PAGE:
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About 2 lakh towels, over 81,000 bedsheets, 7,000 blankets stolen from Indian trains in a year

Such is the state of apathy that the Indian Railways had to incur losses of Rs 4,000 crore over the last three fiscal years owing to thefts.

twitter-logo BusinessToday.In   New Delhi     Last Updated: October 5, 2018  | 13:24 IST
About 2 lakh towels, over 81,000 bedsheets, 7,000 blankets stolen from Indian trains in a year
PC: Reuters

On one hand Indian Railways has been revamping its trains and refurbishing its stations. And on the other, inventory worth Rs 62 lakh were stolen from Indian long-distance trains just between April and September 2018. While the amount may not appear significant for operations as vast as Indian Railways, the tally of items is. Between April to September 2018 only, 79,350 hand towels, 27,545 bed sheets, 21,050 pillow covers, 2,150 pillows and 2,065 blankets were stolen amounting to Rs 62 lakh, as mentioned by Sunil Udasi, CPRO Central Railway.

In the last fiscal alone, 1.95 lakh towels, 81,736 bed sheets, 55,573 pillow covers and 7,043 blankets were stolen from Indian trains, as mentioned in numbers by the Western Railway. A Western Railway sources told Mumbai Mirror that property worth Rs 2.5 crore was stolen last fiscal - not including property that has been damaged. The cost of each blanket is Rs 132, while a towel costs Rs 22 and a pillow Rs 25.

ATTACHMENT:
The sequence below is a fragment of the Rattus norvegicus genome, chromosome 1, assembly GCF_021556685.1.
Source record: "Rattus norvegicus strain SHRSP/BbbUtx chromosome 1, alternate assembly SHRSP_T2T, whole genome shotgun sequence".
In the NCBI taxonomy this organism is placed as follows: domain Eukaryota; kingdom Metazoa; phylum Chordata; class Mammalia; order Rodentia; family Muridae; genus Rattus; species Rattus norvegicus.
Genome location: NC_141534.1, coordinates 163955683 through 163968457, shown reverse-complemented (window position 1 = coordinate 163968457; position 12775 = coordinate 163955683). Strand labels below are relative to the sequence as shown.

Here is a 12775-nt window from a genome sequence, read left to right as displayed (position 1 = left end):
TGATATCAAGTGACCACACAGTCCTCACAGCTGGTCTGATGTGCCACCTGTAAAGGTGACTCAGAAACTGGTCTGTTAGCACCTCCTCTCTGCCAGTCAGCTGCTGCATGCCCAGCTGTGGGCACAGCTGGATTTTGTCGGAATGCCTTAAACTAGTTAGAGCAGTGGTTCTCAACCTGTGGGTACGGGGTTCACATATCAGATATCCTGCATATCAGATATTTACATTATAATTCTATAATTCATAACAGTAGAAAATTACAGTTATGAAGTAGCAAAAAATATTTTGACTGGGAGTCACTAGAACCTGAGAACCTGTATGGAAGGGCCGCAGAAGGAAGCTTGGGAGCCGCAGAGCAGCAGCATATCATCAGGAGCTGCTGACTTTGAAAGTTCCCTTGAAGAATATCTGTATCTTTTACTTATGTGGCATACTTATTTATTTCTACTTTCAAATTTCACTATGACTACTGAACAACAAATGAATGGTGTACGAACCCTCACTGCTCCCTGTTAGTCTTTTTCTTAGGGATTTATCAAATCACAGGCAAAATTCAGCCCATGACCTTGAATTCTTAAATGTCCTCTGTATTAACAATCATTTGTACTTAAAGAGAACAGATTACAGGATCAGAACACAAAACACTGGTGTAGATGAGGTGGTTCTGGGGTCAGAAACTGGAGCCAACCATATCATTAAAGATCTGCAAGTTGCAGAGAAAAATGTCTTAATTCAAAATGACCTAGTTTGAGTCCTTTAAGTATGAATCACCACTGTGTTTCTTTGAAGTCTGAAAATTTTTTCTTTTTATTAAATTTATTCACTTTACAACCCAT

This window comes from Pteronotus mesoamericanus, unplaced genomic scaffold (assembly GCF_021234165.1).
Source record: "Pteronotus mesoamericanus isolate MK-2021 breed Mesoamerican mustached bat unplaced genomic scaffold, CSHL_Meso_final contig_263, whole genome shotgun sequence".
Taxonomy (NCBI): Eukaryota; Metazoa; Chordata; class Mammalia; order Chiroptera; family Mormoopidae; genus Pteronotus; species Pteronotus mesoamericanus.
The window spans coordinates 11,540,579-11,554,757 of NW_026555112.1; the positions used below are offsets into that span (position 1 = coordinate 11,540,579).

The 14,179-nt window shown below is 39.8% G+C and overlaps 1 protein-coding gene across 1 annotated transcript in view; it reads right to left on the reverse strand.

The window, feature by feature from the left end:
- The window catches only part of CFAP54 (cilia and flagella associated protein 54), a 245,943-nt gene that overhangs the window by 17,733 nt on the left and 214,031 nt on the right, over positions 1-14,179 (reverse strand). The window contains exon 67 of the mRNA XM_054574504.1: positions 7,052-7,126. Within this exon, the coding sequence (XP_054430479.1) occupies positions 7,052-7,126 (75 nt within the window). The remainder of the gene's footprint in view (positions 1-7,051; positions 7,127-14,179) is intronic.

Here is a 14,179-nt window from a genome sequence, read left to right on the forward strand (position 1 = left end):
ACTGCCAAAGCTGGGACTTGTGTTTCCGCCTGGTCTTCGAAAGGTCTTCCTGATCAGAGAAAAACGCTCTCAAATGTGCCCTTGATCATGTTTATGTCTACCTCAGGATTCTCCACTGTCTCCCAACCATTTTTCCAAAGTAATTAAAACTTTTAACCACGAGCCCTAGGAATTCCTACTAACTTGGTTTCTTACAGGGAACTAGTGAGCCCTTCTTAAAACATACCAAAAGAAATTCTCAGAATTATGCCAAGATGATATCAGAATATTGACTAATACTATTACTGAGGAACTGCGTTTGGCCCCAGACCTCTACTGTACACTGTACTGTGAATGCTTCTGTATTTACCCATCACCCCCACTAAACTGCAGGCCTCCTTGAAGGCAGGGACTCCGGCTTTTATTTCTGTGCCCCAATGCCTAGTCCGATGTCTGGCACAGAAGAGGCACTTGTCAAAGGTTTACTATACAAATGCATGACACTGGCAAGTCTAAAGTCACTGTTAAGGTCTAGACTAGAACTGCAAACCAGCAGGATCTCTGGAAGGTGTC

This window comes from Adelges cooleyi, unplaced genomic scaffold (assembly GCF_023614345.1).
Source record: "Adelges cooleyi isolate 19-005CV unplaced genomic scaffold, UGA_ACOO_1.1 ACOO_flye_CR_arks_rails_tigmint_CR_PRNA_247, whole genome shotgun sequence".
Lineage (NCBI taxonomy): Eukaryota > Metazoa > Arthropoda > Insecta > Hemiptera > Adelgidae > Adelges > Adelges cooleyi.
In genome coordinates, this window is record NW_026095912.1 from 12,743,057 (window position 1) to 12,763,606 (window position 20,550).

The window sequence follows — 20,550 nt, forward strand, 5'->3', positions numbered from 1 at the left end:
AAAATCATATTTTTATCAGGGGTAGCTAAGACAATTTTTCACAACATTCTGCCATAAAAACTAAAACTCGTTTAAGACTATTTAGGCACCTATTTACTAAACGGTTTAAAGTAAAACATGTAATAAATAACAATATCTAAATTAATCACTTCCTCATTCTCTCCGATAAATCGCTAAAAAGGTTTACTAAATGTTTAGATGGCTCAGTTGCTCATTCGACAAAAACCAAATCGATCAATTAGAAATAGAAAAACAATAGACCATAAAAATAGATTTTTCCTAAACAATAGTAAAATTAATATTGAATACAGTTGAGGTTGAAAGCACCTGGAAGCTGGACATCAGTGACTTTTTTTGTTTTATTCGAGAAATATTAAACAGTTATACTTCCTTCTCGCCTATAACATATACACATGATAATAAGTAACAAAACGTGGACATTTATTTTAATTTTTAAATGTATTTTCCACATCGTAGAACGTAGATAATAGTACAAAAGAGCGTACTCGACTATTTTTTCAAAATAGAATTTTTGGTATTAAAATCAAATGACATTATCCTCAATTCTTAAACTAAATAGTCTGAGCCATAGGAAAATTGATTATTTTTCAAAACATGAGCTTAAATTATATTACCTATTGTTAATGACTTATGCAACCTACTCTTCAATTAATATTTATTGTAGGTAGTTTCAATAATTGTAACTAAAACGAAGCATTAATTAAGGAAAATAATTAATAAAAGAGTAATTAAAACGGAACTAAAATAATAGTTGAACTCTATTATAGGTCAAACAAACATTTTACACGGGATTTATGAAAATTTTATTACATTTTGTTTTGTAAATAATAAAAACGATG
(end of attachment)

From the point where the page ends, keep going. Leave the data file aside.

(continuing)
Not only that, travellers pick 200 toilet mugs, around 1,000 taps and even flush pipes - 300 in number, every year.

The source said that trains are now equipped with facilities such as sensor-driven taps and CCTV cameras but they don't even last the maiden trip. After that the Indian Railways replaces them with cheaper options.

Earlier this year, reports emerged that post the country's first high-speed semi-luxurious train, Tejas Express' maiden run, it was discovered that passengers had taken away headphones, damaged LCD screens, soiled the toilets and littered the entire train. According to the daily, most of the train's Jaguar fittings were stolen and had to be replaced with cheaper ones.

Recently too, the Mumbai-Manmad Panchavati Express that was upgraded with better facilities and fittings at the cost of Rs 38 crore was left vandalised, leaving the national transporter with a repair bill of Rs 9 lakh. Tray tables and upholstery on the train were damaged, armrests were dislodged, curtains torn, and taps, trash cans, mirrors and faucets stolen.

Such is the state of apathy that the Indian Railways had to incur losses of Rs 4,000 crore over the last three fiscal years owing to thefts.

(Edited by Anwesha Madhukalya)

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